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Rusal (RUAL.MM; 0486.HK) – Aluminium Steels Itself Against Challenging Conditions
Navigating short-term headwinds and leveraging greener production for future opportunities
Altraman’s Russia trip (links aggregated below) uncovered some ground truths about the resilience of local companies there and identified both direct and proxy-play opportunities available via listed Chinese companies with the aim of capitalizing on the warming ties between the two countries.
Most prominently Great Wall Motor (2333.HK; 601633.SS) stood out to us as a major beneficiary from the exodus of Western automakers from Russia - a trading position that is serving us well (stock up 17% to date from our coverage and entry last month).
Amidst the suspension and delisting of Russian companies from Western exchanges, we thought it might be interesting to investigate Russian companies listed in Asian markets. One such example is United Company RUSAL International PJS (RUAL.MM; 0486.HK) ("Rusal"), with whom we met at their Hong Kong office this month.
Third largest aluminium producer with cost advantages and diversification through investments
Rusal (market cap – USD 5.5 billion), dual listed on the Moscow (MOEX) and Hong Kong (HKEX) stock exchanges, is the world’s third largest aluminium producer. In the early 90s, the Russian aluminium industry faced severe challenges due to hyperinflation, budget cuts, and the disappearance of captive markets that made up the USSR and its allies. State-owned smelters and refineries were paralyzed and cut off from their raw material suppliers. With the implementation of economic reforms and privatization of state enterprises, Oleg Deripaska (OFAC sanctioned), a former trader and CEO of state-owned Sayanogorsk Aluminium Smelter (SAZ), took the initiative to privatize SAZ and use its profits to build an aluminium foil mill. He then formed Sibirsky Aluminium (Sibal), bringing together his various metals businesses and made further acquisitions. In 2000, Deripaska's Siberian Aluminium and Roman Abramovich's Millhouse Capital merged their assets, leading to the establishment of RUSAL, one of the world's largest aluminium producers. This merger brought together struggling state-owned smelters and refineries with private investment, creating a new powerhouse in the global aluminium industry.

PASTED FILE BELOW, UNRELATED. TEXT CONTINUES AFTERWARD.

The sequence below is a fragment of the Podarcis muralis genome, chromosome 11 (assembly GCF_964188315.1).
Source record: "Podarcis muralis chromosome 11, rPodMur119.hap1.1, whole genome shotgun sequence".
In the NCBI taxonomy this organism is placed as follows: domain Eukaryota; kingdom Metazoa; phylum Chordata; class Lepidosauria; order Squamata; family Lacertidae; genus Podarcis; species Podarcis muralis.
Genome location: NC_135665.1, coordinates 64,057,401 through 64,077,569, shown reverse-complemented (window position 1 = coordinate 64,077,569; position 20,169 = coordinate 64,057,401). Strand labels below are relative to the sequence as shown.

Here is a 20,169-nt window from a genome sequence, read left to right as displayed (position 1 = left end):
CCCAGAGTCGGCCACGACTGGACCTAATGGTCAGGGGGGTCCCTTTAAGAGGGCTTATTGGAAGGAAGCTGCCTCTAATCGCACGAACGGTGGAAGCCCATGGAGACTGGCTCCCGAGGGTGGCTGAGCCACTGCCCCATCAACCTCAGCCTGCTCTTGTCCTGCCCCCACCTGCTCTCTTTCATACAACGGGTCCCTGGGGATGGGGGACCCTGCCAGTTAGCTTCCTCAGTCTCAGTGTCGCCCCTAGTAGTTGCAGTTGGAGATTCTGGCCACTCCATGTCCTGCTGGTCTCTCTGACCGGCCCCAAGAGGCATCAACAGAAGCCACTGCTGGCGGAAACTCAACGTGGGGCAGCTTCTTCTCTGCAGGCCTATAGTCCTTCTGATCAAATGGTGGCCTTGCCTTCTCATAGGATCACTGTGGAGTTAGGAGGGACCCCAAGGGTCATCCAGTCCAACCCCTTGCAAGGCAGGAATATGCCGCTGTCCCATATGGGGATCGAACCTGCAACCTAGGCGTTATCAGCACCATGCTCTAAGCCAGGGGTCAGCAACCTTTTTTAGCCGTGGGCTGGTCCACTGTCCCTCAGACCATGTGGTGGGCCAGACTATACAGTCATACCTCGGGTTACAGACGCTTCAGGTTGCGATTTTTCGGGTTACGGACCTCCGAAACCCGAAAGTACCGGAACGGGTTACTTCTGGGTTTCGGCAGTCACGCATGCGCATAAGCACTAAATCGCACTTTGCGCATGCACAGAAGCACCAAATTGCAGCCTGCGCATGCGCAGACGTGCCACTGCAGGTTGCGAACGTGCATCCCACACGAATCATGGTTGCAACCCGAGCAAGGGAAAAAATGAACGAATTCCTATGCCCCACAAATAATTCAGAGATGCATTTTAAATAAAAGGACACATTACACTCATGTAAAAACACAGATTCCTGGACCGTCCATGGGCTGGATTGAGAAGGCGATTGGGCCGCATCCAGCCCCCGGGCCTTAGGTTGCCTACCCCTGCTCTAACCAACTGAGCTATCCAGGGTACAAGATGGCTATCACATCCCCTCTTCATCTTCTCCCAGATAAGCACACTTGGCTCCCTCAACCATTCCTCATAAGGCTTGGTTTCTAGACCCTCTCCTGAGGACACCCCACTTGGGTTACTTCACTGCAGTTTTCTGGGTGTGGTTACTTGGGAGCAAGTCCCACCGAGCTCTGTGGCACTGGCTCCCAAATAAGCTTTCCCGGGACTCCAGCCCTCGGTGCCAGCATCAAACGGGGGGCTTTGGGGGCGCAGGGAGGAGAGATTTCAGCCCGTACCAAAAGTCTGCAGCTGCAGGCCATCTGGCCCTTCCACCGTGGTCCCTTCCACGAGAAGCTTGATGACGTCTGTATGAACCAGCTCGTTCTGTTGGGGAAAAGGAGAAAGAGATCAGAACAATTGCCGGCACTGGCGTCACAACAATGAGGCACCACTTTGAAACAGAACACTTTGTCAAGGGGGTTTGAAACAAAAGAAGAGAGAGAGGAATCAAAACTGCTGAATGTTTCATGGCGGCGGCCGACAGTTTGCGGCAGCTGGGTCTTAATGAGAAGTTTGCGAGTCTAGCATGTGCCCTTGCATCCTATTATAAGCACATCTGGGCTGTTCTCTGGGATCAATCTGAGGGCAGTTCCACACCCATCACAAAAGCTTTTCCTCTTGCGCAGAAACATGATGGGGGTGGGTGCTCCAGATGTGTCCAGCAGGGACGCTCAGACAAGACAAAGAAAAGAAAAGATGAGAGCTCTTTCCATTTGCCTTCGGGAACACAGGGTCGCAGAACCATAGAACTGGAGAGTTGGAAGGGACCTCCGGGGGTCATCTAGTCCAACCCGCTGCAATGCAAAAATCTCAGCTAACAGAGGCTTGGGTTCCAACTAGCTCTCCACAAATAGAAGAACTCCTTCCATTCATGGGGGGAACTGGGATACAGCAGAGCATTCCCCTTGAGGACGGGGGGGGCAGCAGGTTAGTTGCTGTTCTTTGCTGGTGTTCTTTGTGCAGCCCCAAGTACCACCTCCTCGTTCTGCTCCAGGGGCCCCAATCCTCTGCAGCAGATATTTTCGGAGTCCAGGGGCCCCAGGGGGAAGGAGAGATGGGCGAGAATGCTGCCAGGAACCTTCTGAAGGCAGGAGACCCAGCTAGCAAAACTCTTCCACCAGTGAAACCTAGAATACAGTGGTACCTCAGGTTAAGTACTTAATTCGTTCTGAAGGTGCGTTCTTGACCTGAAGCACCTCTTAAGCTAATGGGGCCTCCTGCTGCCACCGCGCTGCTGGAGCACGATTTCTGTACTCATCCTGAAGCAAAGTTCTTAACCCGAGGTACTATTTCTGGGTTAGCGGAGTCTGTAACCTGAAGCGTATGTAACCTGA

Rusal’s specific shareholding structure was not publicly disclosed at the time, but the shareholder register had undergone several changes since its establishment. Millhouse Capital had divested its stake post-2003 and Rusal listed on the HKEX and MOEX in 2010. Rusal chose the former in part to tap into new class of investors and China being the Company’s main growth market. Notably, EN+ Group (ENPLq.L (suspended); ENPG.MM), a Russian green energy and metals player, acquired 47.41% stake in Rusal through the process. Rusal managed to raise USD 2.2 billion, to become one of the first non-Asian companies to have a primary listing in Hong Kong, despite scrutiny over its controversial billionaire founder and USD 16.8 billion debt load largely owed to stated-owned Vnesheconombank (VEB), previously chaired by Vladmir Putin.
As of October 2023, Oleg Deripaska and Victor Vekselberg (also OFAC sanctioned), hold 26.32% and 25.72% stakes, respectively, in Rusal. However, due to Rusal’s agreements with OFAC, they do not have any operational or directorship roles within the Company. Consequently, Rusal is not subject to sanctions despite their ownership stakes. Although the company was briefly sanctioned by the US in 2018-2019, the disruption this caused to global supply chains makes a repeat unlikely.